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transport this food to different parts of the country, and they lead us to form agricultural societies which may spread the best knowledge of food culture.

The passion of sex-love leads to the institution of marriage, and with parental love originates the family. The family itself, in early ages, increases to a tribe, and these tribes at last become a nation. The religious faculties require some kind of religious institutions; and the organs of rulership or ambition demand fixed forms of government and public life. The faculties of labor can only be satisfied by organized methods of industry ; those of wealth require a public treasury with just economic conditions, and the organs of commerce demand public highways and trade. The organs of perception lead to organized workshops, factories and fine arts; those of science lead to the higher institutions of learning, while those of culture require conditions for universal improvement and happiness. All this analysis shows that back of each institution stands some mental faculty as its producing cause and as its constant

source of activity and power.

Men follow a natural impulse when they choose offi

cers and form departments

to represent and supply

these collective wants. And

it is self-evident that they

should all be represented in

a complete social organism.


always start in the brain. If we should cut off the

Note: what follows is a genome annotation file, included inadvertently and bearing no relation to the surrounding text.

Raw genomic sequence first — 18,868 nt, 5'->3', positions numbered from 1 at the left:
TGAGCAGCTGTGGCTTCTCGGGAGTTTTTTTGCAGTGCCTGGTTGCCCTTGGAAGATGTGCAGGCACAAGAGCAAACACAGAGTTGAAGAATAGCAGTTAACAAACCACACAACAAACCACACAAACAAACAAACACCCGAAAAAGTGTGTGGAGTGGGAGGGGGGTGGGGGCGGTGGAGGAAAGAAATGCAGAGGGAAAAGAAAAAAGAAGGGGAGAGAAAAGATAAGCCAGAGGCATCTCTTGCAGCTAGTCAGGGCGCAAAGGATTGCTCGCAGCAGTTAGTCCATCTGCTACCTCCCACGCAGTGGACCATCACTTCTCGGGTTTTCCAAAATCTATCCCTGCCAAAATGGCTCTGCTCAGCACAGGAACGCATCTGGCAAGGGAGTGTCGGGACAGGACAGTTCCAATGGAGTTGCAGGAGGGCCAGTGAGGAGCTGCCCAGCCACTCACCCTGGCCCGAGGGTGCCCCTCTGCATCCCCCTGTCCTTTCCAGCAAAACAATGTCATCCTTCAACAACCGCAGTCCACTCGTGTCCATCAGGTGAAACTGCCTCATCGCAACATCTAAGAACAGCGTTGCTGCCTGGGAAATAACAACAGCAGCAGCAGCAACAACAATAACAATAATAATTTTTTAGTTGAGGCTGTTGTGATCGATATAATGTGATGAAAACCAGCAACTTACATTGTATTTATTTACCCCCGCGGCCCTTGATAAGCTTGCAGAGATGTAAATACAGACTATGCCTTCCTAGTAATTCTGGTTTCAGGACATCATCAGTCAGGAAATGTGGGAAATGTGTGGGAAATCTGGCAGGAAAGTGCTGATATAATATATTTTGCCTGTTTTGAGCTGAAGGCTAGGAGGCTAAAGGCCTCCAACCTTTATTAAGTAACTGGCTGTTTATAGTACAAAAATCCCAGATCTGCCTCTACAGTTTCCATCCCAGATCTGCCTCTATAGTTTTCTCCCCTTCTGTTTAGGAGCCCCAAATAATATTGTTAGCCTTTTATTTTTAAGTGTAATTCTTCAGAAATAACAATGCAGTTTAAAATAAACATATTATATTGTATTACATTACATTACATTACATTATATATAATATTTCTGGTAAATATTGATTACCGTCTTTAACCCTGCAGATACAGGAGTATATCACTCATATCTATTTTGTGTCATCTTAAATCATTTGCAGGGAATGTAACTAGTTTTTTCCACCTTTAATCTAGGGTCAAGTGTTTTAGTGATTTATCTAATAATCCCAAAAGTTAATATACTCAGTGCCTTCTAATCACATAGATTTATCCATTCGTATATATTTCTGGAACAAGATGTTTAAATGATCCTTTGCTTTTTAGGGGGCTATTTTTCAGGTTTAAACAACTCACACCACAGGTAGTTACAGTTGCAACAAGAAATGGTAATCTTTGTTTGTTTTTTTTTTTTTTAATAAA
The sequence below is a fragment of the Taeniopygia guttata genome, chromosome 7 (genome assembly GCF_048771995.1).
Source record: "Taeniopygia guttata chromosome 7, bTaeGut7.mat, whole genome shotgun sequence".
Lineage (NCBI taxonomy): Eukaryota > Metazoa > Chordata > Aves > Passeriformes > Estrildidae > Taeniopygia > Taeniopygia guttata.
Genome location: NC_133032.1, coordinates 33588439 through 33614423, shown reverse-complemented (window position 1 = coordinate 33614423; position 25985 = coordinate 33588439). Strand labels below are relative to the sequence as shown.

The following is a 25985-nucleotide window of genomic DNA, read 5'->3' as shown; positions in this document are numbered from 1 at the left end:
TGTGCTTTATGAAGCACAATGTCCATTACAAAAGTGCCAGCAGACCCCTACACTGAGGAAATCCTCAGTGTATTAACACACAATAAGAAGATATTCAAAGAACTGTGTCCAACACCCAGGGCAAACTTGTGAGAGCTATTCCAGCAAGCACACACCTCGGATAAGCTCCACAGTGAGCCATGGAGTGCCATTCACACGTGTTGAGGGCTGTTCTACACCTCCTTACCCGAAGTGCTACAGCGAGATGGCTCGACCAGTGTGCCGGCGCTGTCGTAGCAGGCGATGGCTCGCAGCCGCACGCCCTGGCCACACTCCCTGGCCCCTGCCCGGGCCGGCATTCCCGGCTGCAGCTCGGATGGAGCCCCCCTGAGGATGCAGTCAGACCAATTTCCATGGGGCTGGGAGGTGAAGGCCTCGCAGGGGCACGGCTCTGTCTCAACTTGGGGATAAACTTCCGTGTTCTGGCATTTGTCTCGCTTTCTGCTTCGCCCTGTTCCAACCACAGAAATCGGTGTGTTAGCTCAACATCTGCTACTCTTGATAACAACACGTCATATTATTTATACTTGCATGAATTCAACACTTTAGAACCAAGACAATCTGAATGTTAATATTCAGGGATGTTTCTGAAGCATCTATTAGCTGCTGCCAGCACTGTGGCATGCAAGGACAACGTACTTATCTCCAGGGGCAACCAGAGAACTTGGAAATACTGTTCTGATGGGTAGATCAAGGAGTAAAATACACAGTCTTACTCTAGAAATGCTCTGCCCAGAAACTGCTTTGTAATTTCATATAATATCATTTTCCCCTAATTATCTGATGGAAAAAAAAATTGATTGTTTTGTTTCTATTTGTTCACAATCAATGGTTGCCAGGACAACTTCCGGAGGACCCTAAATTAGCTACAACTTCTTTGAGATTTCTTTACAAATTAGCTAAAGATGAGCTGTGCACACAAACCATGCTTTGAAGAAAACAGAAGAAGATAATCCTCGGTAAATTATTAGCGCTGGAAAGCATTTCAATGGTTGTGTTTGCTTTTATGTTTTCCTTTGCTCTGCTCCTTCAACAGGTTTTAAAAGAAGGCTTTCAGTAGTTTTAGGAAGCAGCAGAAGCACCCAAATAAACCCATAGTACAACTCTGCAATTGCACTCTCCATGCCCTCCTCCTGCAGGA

nerves that connect the stomach with the brain, then we should not be conscious that we needed food. We should not be hungry. And so of all parts of the body. A million of nerve fibers reach from these parts and connect them in responsive action with definite parts of the brain. Each muscle depends for its stimulus of movement upon some fibers of the brain which have the same direction as its own. And so of heart, lungs, kidneys and other vital organs. A special part of the brain is in close sympathy with each one. It therefore follows that in representing the organs of the brain by officers of society we also make direct provision for all bodily wants.

For convenience of reference, we condense in a table below the twelve groups of collective wants.

1st. Institutions based on the collective wants of


2d. Art, beauty and utility in harmonic homes. 3d. Our unity with cycles, seasons and dates. 4th. Science with inspiration the measure of truth. 5th. Personal, social and physical culture. 6th. Dual work and offices for the two sexes. 7th. Religion as the responsive unity of all life. 8th. Members grouped by character in twelve


9th. All officers chosen or deposed by election. loth. Organized industries; assurance against


iith. Collective ownership for things of collective


12th. Equity, peace and unity between nations.


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